This is the first study demonstrating the expression of resistin in synovial tissue. The intensity of resistin expression was significantly higher in the synovial sublining layer from patients with rheumatoid arthritis than those with osteoarthritis. Resistin was expressed by numerous different cell types including synovial fibroblasts, and several types of inflammatory cells residing in rheumatoid arthritis synovium such as macrophages, B lymphocytes and plasma cells, but not T lymphocytes. On the basis of both in vivo and ex vivo experiments, we could demonstrate that resistin is a secreted protein, and its increased serum levels may be directly linked to an enhanced inflammatory as well as disease activity status of patients with rheumatoid arthritis.
In mice and rats, adipose tissue and adipocytes are the major site of resistin production, whereas other tissues such as gastrointestinal tract, adrenal gland and skeletal muscles contribute less significantly.3,15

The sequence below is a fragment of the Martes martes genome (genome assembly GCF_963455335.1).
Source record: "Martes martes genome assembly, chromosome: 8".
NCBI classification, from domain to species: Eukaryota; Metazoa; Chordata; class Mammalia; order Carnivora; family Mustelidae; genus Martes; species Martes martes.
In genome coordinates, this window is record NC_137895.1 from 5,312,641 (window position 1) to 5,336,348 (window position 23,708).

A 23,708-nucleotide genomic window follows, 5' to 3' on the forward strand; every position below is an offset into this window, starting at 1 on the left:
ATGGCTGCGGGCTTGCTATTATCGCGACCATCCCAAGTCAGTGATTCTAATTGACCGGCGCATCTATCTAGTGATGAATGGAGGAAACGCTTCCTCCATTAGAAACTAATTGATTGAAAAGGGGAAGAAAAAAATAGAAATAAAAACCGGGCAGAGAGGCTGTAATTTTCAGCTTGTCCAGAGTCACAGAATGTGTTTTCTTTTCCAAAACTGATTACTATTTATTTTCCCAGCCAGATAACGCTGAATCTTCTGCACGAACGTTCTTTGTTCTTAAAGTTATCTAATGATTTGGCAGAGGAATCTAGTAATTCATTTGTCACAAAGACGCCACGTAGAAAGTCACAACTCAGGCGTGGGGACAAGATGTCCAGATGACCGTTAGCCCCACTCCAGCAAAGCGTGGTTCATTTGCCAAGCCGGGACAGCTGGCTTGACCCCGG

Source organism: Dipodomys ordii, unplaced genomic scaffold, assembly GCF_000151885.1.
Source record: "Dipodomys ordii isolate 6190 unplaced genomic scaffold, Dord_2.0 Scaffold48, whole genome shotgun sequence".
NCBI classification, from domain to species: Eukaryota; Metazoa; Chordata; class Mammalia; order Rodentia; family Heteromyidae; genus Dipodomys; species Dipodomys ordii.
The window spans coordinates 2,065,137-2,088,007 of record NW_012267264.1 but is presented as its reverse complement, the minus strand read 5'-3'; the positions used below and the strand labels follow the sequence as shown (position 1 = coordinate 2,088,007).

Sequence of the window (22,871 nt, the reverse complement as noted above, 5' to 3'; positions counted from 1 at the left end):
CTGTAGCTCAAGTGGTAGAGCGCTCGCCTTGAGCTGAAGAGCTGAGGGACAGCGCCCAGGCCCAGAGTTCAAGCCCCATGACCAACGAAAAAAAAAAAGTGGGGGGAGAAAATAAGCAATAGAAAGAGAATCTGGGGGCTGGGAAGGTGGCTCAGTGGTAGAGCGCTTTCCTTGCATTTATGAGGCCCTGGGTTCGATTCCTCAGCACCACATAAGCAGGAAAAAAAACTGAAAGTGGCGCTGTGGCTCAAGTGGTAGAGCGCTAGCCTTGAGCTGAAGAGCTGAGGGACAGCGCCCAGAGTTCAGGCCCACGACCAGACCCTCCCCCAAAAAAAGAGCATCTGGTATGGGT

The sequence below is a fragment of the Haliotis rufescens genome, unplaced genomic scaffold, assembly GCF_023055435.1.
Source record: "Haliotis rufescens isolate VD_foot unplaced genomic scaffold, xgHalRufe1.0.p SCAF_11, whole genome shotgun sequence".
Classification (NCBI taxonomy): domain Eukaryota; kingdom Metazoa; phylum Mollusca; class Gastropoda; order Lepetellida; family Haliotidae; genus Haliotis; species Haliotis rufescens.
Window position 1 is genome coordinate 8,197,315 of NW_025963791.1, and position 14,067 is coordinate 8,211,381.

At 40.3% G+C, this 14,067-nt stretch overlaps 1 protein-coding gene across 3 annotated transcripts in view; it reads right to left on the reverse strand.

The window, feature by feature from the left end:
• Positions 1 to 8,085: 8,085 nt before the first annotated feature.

Our preliminary data on transgenic lipoatrophic A‐ZIP mice that lack white adipose tissue show that their resistin levels are markedly reduced in contrast with both wild‐type and morbidly obese ob/ob
mice (Haluzík et al
, unpublished data).16
In contrast with rodents, macrophages seem to be a major producer of resistin in humans.4
Recently, it has been suggested that resistin secreted from macrophages may represent a novel link between metabolic signals, inflammation and atherosclerosis,10,17
although some studies including our data failed to confirm this association.18